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Swells up, and shakes and falls. Then move the trees, the copses nod,

Wings flutter, voices hover clear: "O just and faithful knight of God!

Ride on! the prize is near."
So pass I hostel, hall, and grange;

By bridge and ford, by park and pale,
All-armed I ride, whate'er betide,

Until I find the holy Grail.

EDWARD GRAY.

Sweet Emma Moreland of yonder town
Met me walking on yonder way,

u And have you lost your heart?" she said;
"And are you married yet, Edward Gray?"

Sweet Emma Moreland spoke to me:
Bitterly weeping I turned away:

"Sweet Emma Moreland, love no more
Can touch the heart of Edward Gray.

"Ellen Adair she loved me well,

Against her father's and mother's will:

To-day I sat for an hour and wept,
By Ellen's grave, on the windy hill.

"Shy she was, and I thought her cold;

Thought her proud, and fled over the sea; Filled I was with folly and spite,

When Ellen Adair was dying for me.

"Cruel, cruel the words I said!

Cruelly came they back to-day: 1 You're too slight and fickle,' I said,

* To trouble the heart of Edward Gray.'

"There I put my face in the grass— Whispered, 'Listen to my despair:

I repent me of all I did:

Speak a little, Ellen Adair!'

"Then I took a pencil, and wrote

On the mossy stone, as I lay, 4 Here lies the body of Ellen Adair;

And here the heart of Edward Gray!'

<k Love may come, and love may go,
And fly, like a bird, from tree to tree:

But I will love no more, no more,
Till Ellen Adair come back to me.

"Bitterly wept I over the stone:

Bitterly weeping I turned away: There lies the body of Ellen Adair!

And there the heart of Edward Gray!"

WILL WATERPROOF'S LYRICAL MONOLOGUE.

MADE AT THE COCK.

0 Plump head-waiter at The Cock,

To which I most resort,
How goes the time? 'Tis five o'clock.

Go fetch a pint of port:
But let it not be such as that

You set before chance-comers,
But such whose father-grape grew fat

On Lusitanian summers.

No vain libation to the Muse,

But may she still be kind,
And whisper lovely words, and use

Her influence on the mind.

To make me write my random rhymes,

Ere they be half-forgotten; Nor add and alter, many times,

Till all be ripe and rotten.

I pledge her, and she comes and dips

Her laurel in the wine,
And lays it thrice upon my lips,

These favored lips of mine;
Until the charm have power to make

New life-blood warm the bosom,
And barren commonplaces break

In full and kindly blossom.

I pledge her silent at the board;

Her gradual fingers steal
And touch upon the master-chord

Of all I felt and feel.
Old wishes, ghosts of broken plans,

And phantom hopes assemble;
And that child's heart within the man's

Begins to move and tremble.

Through many an hour of summer suns

By many pleasant ways,
Against its fountain upward runs

The current of my days:
I kiss the lips I once have kissed;

The gas-fight wavers dimmer;
And softly, through a vinous mist,

My college friendships glimmer.

I grow in worth, and wit, and sense,

Unboding critic-pen,
Or that eternal want of pence,

Which vexes public men,
Who hold their hands to all, and cry

For that which all deny them— Who sweep the crossings, wet or dry,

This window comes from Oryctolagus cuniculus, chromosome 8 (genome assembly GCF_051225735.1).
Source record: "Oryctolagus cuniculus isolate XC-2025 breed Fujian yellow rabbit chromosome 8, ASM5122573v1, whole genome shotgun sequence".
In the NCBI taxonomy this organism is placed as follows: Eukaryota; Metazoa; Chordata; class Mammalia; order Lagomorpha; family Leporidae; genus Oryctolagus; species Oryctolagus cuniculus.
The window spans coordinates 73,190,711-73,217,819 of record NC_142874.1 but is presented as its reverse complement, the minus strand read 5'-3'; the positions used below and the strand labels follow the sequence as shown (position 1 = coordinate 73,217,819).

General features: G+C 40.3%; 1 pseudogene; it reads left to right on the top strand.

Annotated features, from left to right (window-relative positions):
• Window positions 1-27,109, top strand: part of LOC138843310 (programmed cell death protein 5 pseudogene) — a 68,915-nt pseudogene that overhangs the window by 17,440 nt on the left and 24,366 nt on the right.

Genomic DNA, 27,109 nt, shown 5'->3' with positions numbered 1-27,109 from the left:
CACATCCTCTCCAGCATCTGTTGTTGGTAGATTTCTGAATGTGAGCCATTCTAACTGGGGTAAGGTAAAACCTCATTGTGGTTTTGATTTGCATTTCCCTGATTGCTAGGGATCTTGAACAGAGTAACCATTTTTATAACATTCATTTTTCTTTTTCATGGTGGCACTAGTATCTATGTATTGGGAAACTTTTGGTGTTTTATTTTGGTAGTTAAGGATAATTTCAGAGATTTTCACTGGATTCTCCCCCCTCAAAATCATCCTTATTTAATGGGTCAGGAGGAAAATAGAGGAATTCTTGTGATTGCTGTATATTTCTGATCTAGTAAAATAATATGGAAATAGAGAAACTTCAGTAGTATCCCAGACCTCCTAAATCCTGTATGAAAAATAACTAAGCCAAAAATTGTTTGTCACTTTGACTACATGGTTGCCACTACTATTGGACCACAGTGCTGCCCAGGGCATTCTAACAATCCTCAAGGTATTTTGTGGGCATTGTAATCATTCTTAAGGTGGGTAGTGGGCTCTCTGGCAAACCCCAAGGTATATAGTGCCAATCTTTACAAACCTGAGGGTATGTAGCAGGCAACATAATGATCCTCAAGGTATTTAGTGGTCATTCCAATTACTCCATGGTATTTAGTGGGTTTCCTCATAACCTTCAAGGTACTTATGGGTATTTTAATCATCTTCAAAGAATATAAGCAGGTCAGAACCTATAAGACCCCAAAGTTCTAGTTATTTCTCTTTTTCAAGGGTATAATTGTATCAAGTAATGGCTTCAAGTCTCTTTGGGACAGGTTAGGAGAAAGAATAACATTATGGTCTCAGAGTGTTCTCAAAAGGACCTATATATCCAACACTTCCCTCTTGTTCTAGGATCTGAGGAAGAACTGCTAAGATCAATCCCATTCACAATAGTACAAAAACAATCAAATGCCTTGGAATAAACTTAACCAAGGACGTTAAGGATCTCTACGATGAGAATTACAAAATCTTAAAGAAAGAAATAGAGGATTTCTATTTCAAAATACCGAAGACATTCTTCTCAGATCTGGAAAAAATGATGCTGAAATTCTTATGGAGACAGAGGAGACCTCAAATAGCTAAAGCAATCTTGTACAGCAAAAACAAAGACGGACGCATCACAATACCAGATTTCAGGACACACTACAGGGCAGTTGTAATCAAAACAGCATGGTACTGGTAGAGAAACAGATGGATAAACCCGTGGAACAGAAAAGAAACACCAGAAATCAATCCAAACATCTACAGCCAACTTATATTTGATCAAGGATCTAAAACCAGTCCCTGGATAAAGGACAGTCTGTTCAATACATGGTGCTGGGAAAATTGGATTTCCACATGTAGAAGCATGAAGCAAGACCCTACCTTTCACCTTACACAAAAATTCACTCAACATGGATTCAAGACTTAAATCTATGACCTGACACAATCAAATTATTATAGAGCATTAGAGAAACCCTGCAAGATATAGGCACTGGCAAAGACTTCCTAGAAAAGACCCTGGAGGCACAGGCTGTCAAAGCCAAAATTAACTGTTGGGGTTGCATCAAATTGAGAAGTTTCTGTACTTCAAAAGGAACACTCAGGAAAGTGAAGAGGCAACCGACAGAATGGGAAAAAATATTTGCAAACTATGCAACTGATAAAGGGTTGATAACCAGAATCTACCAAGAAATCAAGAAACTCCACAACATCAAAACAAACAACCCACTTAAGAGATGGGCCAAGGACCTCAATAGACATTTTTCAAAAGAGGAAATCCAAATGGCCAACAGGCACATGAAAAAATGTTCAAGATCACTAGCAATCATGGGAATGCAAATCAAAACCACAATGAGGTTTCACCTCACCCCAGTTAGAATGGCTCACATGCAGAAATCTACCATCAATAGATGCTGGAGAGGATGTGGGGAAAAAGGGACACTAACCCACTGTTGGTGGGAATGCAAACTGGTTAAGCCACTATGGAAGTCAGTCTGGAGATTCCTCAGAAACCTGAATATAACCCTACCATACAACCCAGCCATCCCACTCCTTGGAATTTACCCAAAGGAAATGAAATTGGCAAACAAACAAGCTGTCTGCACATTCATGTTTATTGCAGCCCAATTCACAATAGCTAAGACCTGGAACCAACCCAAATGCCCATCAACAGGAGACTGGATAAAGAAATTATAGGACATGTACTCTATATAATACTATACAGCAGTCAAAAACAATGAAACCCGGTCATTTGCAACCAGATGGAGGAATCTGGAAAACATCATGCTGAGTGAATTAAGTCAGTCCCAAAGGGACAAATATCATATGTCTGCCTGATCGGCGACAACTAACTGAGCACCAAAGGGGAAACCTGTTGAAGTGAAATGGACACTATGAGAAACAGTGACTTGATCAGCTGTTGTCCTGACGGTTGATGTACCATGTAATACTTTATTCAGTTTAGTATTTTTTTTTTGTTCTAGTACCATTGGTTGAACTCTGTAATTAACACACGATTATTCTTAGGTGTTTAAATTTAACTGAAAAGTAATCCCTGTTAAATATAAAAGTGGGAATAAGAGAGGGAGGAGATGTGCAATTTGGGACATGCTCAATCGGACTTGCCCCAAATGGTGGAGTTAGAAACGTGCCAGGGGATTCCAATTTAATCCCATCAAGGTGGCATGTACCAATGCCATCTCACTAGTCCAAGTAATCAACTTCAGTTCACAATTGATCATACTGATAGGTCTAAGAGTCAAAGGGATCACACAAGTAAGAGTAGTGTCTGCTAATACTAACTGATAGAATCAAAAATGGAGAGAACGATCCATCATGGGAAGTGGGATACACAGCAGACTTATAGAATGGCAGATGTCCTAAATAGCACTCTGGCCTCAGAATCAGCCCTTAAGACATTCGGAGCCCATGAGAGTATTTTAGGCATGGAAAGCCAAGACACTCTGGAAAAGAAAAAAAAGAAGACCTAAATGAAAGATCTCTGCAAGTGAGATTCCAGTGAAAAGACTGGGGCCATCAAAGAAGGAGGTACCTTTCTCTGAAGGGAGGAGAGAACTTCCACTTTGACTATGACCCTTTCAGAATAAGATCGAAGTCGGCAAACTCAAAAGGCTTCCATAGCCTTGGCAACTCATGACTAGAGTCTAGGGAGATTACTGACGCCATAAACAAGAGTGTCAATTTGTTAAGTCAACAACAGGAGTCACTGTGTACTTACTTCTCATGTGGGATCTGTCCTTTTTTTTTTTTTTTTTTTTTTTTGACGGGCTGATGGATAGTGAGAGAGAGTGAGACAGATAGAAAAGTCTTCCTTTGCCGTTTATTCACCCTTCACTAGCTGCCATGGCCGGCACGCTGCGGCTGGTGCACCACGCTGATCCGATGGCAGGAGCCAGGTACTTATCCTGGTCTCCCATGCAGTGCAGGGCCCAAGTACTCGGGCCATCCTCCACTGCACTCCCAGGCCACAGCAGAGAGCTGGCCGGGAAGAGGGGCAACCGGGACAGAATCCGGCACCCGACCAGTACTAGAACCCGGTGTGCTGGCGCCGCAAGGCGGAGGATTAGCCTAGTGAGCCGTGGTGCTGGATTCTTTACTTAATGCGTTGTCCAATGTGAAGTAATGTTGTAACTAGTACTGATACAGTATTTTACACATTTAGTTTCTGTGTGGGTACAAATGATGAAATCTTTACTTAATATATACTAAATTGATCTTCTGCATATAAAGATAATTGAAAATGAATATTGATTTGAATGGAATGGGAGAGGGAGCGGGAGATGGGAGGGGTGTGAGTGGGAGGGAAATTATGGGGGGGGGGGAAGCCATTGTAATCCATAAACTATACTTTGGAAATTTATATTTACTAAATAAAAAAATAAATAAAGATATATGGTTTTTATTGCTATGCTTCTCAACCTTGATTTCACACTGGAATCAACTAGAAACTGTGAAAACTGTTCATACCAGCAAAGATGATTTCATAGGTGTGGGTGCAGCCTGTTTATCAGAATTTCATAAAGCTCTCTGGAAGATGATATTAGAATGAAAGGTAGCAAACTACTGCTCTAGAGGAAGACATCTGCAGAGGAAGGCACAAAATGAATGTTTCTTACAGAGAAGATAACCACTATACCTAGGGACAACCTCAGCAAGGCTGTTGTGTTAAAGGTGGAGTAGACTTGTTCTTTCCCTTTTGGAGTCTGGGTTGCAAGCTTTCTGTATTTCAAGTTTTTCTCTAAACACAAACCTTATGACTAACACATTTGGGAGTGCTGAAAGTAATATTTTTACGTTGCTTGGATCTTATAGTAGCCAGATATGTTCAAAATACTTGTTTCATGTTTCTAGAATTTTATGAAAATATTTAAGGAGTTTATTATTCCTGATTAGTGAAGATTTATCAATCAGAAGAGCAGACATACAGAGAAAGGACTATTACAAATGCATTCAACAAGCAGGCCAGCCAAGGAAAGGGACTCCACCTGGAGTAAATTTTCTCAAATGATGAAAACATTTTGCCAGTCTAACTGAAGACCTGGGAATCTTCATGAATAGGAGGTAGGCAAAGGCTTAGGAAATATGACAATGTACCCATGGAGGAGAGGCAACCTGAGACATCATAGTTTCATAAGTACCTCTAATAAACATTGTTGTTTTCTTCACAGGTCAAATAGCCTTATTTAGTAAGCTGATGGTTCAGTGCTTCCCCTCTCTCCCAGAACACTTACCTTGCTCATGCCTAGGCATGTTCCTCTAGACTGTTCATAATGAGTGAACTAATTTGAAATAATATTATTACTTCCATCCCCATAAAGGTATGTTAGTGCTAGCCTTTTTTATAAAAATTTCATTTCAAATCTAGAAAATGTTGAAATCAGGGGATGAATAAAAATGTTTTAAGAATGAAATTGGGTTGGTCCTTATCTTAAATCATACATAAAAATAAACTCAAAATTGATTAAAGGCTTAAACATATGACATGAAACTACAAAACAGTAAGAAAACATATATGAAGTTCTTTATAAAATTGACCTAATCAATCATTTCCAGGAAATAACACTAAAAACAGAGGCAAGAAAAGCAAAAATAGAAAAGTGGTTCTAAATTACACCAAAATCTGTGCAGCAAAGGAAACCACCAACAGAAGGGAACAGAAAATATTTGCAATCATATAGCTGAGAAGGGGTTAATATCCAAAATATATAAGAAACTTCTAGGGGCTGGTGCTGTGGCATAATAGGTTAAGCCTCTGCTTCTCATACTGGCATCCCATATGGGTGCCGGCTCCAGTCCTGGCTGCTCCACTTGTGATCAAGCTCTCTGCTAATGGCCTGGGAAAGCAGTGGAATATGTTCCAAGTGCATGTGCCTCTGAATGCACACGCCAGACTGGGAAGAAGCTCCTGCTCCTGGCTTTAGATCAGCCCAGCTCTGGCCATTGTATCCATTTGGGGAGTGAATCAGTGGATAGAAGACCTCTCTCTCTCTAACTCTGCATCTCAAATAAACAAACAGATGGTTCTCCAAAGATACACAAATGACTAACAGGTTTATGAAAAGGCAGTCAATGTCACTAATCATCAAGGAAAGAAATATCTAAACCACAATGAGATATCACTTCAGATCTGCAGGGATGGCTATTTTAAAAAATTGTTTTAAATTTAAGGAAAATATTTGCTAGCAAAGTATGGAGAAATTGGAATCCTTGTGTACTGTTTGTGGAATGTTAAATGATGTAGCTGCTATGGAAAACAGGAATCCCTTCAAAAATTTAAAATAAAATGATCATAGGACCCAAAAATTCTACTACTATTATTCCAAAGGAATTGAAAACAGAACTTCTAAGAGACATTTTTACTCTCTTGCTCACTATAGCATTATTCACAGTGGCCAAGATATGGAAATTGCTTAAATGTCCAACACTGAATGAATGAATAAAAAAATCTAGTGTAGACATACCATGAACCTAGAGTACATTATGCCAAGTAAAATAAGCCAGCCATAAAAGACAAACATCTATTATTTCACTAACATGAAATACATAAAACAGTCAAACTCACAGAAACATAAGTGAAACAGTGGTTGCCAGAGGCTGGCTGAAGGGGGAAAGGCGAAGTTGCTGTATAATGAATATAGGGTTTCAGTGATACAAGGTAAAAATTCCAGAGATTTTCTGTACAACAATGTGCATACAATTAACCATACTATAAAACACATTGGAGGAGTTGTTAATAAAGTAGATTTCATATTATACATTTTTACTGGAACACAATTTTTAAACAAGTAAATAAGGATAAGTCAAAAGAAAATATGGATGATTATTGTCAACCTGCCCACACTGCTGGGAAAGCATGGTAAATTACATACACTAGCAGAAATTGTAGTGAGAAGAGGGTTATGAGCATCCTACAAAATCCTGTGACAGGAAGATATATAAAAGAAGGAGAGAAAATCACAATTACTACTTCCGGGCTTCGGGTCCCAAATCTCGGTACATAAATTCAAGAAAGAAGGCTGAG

And all the world go by them.

Ah yet, though all the world forsake,

Though fortune clip my wings,
I will not cramp my heart, nor take

Half-views of men and things.
Let Whig and Tory stir their blood;

There must be stormy weather;
But for some true result of good

All parties work together.

Let there be thistles, there are grapes;

If old things, there are new;
Ten thousand broken lights and shapes,

Yet glimpses of the true.
Let raffs be rife in prose and rhyme,

We lack not rhymes and reasons,
As on this whirligig of Time

We circle with the seasons.

This earth is rich in man and maid;

With fair horizons bound: This whole wide earth of light and shade

Comes out, a perfect round. High over roaring Temple-bar,

And, set in Heaven's third story,
I look at all things as they are,

But through a kind of glory.
# # # #

Head-waiter, honored by the guest

Half-mused, or reeling-ripe,
The pint, you brought me, was the best

That ever came from pipe.
But though the port surpasses praise,

My nerves have dealt with stiffer.
Is there some magic in the place?

Or do my peptics differ V

For since I came to live and learn,

No pint of white or red
Had ever half the power to turn

This wheel within my head,

Which bears a seasoned brain about,

Unsubject to confusion, Though soaked and saturate, out and out.

Through every convolution.

For I am of a numerous house,

With many kinsmen gay,
Where long and largely we carouse,

As who shall say me nay:
Each month, a birthday coming on,

We drink, defying trouble,
Or sometimes two would meet in one,

And then we drank it double;

Whether the vintage, yet unkept,

Had relish fiery-new,
Or, elbow-deep in sawdust, slept,

As old as Waterloo;
Or stowed (when classic Canning died)

In musty bins and chambers, Had cast upon its crusty side

The gloom of ten Decembers.

The Muse, the jolly Muse, it is!

She answered to my call,
She changes with that mood or this,

Is all-in-all to all:
She lit the spark within my throat,

To make my blood run quicker,
Used all her fiery will, and smote

Her life into the liquor.

And hence this halo lives about

The waiter's hands, that reach
To each his perfect pint of stout,

His proper chop to each.
He looks not like the common breed

That with the napkin dally;
I think he came, like Ganymede,

From some delightful valley.

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